At Jali Creatives, LLC our goal is to create stellar content that will increase brand awareness, community impact and revenue for small businesses and nonprofit organizations. We desire to bring attention to the mark that change makers are leaving on the world.

  • Instagram - Black Circle
  • Facebook - Black Circle
  • Twitter - Black Circle

© 2016 by Jali Creatives. Proudly created with Wix.com

Ps. 37:4


Maybe you're wishing you had the time to write your own content, or maybe you just wish you had a professional to look it over. We'd love to hear from you and see if we can be of service! 

Please reload



September 27, 2017




Yea* I said it.


I know that risk-taking is a trait found in most successful leaders, and fear of failure is considered taboo, but I have to admit it. I am afraid of failure. Many great leaders will tell you that their road to success was wrought with many failures, but even as I listen to them I find myself terrified at the thought of failing along my own path.  They make it look so easy. Yay failure!


This is not to say that I’ve never failed in my life, but in those times I can easily say that it wasn’t the due to me taking a risk, but more so the result of a poor decision. Even then I was able to diagnose, pick up, and choose a new path.


In my career I am approaching the 4-year mark at my current company, and I can look over these past years and see real improvement in my development.


Am I leading successful teams?


Am I able to execute?


Do I work well with my cross-functional business partners?



I can check several boxes in my development plan, but I still have so far to go. Part of what holds me back is this fear of failure. It becomes difficult for me to think outside of the box or to take a risk because I want everything I create to be 100% perfect. I absolutely do not want to fail. The problem is I won’t have the chance to fail if I cannot even take action.


I work in an organization with several women in leadership positions. When asked how they got there they often talk about all the risks they took and how often they failed but that failing fast helped them to learn quicker. When asked for advice, specifically for other women, they tend to reply that we have to be willing to take the right risks. Anecdotally they explain that women have a tendency to expect perfection in themselves and as such have a harder time accepting failure.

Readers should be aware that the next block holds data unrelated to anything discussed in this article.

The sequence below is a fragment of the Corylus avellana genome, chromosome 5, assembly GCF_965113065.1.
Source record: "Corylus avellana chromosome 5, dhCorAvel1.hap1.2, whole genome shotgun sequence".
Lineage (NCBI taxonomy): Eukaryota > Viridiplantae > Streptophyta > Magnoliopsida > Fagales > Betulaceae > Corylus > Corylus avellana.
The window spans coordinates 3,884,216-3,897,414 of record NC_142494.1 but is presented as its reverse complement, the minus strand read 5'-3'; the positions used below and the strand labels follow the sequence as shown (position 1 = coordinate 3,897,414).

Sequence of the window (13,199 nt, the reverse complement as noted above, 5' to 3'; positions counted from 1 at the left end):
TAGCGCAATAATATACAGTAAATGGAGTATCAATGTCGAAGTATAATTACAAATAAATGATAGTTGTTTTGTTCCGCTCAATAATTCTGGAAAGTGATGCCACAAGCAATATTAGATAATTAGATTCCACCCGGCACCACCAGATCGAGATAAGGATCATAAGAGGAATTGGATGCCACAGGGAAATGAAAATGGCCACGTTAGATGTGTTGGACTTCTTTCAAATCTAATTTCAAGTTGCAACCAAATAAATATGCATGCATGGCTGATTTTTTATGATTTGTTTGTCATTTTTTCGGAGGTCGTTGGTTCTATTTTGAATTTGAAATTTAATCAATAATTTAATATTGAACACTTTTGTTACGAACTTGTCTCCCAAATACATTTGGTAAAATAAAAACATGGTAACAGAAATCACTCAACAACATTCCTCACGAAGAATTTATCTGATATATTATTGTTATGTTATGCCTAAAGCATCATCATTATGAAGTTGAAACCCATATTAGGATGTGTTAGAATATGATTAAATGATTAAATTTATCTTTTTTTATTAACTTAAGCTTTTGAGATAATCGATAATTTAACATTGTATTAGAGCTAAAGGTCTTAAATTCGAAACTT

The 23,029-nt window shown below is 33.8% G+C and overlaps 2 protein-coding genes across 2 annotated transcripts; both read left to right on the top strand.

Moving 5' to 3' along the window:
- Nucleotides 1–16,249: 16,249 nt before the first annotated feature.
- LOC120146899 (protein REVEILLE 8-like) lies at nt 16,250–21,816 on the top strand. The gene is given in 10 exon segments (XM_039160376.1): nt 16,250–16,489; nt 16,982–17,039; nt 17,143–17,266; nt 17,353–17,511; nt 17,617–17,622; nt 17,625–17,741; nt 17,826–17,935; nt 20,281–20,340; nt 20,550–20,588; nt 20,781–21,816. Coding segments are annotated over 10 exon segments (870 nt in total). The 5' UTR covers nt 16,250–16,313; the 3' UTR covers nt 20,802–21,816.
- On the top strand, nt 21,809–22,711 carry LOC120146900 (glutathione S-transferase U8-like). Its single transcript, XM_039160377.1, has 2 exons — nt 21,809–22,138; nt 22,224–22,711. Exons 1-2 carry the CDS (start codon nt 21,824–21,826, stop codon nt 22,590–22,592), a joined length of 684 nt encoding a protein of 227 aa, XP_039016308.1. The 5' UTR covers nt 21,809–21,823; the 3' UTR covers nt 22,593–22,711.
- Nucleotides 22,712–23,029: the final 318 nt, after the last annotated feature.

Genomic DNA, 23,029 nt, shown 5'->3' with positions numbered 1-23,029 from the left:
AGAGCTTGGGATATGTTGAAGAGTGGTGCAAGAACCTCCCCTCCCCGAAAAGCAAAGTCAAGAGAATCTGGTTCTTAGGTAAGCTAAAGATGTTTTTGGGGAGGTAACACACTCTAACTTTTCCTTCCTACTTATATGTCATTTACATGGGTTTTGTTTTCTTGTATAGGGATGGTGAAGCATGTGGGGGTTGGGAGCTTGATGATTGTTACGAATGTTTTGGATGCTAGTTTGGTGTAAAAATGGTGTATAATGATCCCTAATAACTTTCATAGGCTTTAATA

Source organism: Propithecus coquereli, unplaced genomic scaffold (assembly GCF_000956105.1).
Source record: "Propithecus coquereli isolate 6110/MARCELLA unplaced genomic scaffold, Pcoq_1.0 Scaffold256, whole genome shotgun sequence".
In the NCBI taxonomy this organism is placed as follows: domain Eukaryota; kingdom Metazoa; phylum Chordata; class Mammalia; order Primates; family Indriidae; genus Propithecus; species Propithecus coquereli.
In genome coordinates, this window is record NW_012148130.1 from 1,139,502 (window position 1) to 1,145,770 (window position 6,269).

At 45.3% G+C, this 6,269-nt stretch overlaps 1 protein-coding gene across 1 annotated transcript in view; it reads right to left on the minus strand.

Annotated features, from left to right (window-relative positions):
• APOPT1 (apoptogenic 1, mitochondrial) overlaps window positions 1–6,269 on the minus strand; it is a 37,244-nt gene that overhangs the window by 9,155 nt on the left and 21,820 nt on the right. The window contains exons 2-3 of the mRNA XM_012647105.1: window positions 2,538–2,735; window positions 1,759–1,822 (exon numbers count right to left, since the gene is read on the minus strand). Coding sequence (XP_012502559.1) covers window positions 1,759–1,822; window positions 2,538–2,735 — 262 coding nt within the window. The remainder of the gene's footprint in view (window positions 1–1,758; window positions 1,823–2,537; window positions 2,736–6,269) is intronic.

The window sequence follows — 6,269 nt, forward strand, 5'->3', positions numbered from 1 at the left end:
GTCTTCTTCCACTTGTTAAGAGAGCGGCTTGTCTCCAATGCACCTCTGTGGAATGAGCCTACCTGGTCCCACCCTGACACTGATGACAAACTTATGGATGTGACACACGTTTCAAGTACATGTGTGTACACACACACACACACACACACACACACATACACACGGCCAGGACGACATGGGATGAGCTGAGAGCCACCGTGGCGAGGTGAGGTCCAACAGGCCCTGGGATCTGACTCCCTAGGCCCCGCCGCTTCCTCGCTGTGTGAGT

This is where I stand. Looking at myself from the outside I know that I’m fully capable of dusting myself off after a fall, but I can’t seem to overcome the crippling fear I feel when I think that I’m not performing as I should. In some respects, it serves as motivation. Work harder. Get better. Get where you want to be. These are the things that I tell myself. Yet and still I also hear that small voice inside telling me to play it safe, don’t raise your hand, don’t ask that question or they will think you’re incompetent.


It reminds me of the story that is often shared in many a “Lean In” circle. A man will see a promotion with 10 qualifications and he may only have 3 of them. He’s still confident that he can do the job. He is unafraid, and so he applies for the job. A woman sees those 10 qualifications, meets 8 of them, and feels like she’s not ready until she has the other 2. The funny thing is the man will get the job, and he may even fail, but ultimately it will have all been for a greater lesson learned and will pave the way to another promotion.


This is something I believe we all have to confront. We have to face it so that we can overcome it. Knowing that it is something that has the potential to cap our potential is creating failure in and of itself.  Ironic huh? Failing because we were so paralyzed by our fear of failing. Experience is the best teacher. In order to learn the best lessons, we have to be willing to put ourselves out there and stretch. If you fail, you will have learned something. If you succeed, you need to be prepared to stretch for another opportunity and another lesson. We just have to accept that failing is okay.


Anyone else willing to admit to a fear of failure?


Jennifer Walton is Director of Marketing for Nationwide Retirement Plans. In this role she leads a team focused on Acquisition and Growth opportunities for the Public and Private Retirement Plans Sectors. She has been a professional marketing for almost 6 years now and holds an MBA in Marketing Management from The Ohio State University, Fisher College of Business. In her spare time, she volunteers, is a member of a number prestigious organizations, and she loves chasing around her husband, toddler, and spoiled boston terrier.


Please reload